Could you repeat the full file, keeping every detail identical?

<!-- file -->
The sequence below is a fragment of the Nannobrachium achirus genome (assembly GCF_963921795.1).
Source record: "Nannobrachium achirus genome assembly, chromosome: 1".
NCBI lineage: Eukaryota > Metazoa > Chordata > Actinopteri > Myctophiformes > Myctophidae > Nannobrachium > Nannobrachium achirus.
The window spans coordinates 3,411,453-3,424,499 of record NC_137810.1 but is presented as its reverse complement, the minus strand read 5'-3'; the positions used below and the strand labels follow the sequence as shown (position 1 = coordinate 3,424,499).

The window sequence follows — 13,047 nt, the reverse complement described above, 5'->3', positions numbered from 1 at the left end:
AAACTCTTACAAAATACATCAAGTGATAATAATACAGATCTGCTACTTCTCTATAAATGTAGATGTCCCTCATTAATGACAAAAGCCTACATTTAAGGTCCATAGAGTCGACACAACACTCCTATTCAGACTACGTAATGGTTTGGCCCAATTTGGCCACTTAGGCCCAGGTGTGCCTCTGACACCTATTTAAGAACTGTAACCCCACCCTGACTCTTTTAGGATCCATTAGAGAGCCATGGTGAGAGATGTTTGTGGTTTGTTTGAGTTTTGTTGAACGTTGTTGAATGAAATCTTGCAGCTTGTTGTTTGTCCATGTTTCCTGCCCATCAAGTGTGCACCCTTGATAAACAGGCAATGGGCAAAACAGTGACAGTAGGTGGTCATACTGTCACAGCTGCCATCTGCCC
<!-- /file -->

The sequence below is a fragment of the Nannobrachium achirus genome (assembly GCF_963921795.1).
Source record: "Nannobrachium achirus genome assembly, chromosome: 1".
NCBI lineage: Eukaryota > Metazoa > Chordata > Actinopteri > Myctophiformes > Myctophidae > Nannobrachium > Nannobrachium achirus.
The window spans coordinates 3,411,453-3,424,499 of record NC_137810.1 but is presented as its reverse complement, the minus strand read 5'-3'; the positions used below and the strand labels follow the sequence as shown (position 1 = coordinate 3,424,499).

The window sequence follows — 13,047 nt, the reverse complement described above, 5'->3', positions numbered from 1 at the left end:
AAACTCTTACAAAATACATCAAGTGATAATAATACAGATCTGCTACTTCTCTATAAATGTAGATGTCCCTCATTAATGACAAAAGCCTACATTTAAGGTCCATAGAGTCGACACAACACTCCTATTCAGACTACGTAATGGTTTGGCCCAATTTGGCCACTTAGGCCCAGGTGTGCCTCTGACACCTATTTAAGAACTGTAACCCCACCCTGACTCTTTTAGGATCCATTAGAGAGCCATGGTGAGAGATGTTTGTGGTTTGTTTGAGTTTTGTTGAACGTTGTTGAATGAAATCTTGCAGCTTGTTGTTTGTCCATGTTTCCTGCCCATCAAGTGTGCACCCTTGATAAACAGGCAATGGGCAAAACAGTGACAGTAGGTGGTCATACTGTCACAGCTGCCATCTGCCC